Dwindling options in a nuclear crisis.
The saber rattling over Iran's nuclear ambitions just keeps getting louder, said The Economist in an editorial. Last week, after spurning European diplomatic efforts, Tehran abandoned its eight-month-old pledge to suspend nuclear fuel production and 'œsymbolically broke' U.N. seals at its uranium plant in Isfahan. The facility could produce reactor-grade uranium for energy purposes or the weapons-grade variety. Either way, said Iranian President Mahmoud Ahmadinejad, Iran has the 'œright' to process the material. Tehran is believed to be a decade away from making nuclear warheads. Nevertheless, President Bush signaled that the U.S. views such a prospect with the utmost alarm. Responding to Iran's vow to pursue a nuclear program, Bush declined to rule out a military response. 'œAll options are on the table,' he said. 'œAnd you know, we've used force in the recent past to secure our country.'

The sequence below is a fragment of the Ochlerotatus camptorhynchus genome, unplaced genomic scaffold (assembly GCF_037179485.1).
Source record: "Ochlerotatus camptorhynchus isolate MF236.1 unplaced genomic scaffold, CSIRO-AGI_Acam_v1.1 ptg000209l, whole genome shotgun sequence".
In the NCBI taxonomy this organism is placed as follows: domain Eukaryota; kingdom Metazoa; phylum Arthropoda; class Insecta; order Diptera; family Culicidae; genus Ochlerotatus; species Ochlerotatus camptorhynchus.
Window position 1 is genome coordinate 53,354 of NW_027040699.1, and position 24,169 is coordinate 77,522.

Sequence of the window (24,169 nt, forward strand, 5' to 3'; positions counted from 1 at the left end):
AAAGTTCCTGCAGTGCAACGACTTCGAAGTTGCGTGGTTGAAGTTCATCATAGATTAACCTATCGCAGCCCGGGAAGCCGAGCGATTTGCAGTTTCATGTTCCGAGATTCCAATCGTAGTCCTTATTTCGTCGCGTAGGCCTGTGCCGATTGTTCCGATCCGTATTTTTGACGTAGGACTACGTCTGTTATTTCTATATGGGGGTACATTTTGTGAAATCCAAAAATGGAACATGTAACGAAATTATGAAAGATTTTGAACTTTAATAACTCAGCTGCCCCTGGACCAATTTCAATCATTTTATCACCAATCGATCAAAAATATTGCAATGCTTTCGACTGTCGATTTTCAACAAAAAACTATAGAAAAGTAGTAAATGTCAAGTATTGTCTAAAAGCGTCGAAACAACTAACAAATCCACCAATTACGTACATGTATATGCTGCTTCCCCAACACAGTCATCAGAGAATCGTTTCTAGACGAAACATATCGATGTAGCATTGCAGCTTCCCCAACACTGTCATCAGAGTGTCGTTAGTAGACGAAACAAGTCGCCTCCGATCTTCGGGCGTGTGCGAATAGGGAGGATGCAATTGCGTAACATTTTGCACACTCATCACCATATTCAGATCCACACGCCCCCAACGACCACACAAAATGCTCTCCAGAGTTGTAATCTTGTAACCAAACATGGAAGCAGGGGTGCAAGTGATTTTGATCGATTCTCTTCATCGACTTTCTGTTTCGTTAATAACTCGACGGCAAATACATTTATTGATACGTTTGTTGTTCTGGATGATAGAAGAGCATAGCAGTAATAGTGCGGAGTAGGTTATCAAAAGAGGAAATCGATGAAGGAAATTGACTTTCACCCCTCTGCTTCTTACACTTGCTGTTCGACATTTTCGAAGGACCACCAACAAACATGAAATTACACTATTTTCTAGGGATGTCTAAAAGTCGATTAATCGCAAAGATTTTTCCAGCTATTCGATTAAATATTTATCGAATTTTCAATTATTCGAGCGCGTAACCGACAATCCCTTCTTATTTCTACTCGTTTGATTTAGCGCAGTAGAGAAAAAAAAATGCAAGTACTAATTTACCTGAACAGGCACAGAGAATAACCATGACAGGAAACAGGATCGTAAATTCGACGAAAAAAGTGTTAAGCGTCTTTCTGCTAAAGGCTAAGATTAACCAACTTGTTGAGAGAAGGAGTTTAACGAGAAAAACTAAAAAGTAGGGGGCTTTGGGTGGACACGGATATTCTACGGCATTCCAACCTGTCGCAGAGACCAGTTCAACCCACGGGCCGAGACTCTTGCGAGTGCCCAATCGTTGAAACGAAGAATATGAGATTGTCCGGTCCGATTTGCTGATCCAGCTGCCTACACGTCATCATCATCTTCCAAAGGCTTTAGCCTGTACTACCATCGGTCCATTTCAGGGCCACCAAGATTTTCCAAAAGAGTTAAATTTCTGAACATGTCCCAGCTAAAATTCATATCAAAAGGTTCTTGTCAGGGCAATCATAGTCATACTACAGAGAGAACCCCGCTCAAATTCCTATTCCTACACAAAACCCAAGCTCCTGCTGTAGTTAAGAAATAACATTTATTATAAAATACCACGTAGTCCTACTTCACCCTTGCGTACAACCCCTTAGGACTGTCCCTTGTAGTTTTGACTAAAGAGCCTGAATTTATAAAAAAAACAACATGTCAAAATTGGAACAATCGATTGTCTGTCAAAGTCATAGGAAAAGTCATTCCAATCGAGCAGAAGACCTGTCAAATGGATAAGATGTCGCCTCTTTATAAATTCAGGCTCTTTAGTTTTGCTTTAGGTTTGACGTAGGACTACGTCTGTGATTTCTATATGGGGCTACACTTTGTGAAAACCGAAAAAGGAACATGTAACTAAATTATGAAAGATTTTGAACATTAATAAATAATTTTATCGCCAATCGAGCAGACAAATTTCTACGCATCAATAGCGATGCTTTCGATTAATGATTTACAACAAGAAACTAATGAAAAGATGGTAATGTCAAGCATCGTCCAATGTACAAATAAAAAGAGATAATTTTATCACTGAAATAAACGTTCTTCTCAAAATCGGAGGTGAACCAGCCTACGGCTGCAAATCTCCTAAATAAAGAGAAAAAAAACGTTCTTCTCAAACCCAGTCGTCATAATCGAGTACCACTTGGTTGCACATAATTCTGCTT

Talk about hollow threats, said Fareed Zakaria in Newsweek. With U.S. forces bogged down in Iraq, it's obvious to all that the U.S. won't be invading anyone else anytime soon. Attacking Iran's nuclear facilities from the air is not much of an option, either. Those plants are 'œscattered, reasonably well hidden, and could be repaired within months.' Besides, U.S. aggression would only 'œstrengthen local support for the nuclear program and bolster an unpopular regime.' The solution to this crisis still lies in diplomacy. Iran 'œwill never give up its right to a nuclear program.' But in exchange for 'œnormalization of relations with the West,' it could see the virtue in allowing international monitoring. And that's the best means we have to assure that its nuclear program 'œdoesn't morph into a weapons project.'
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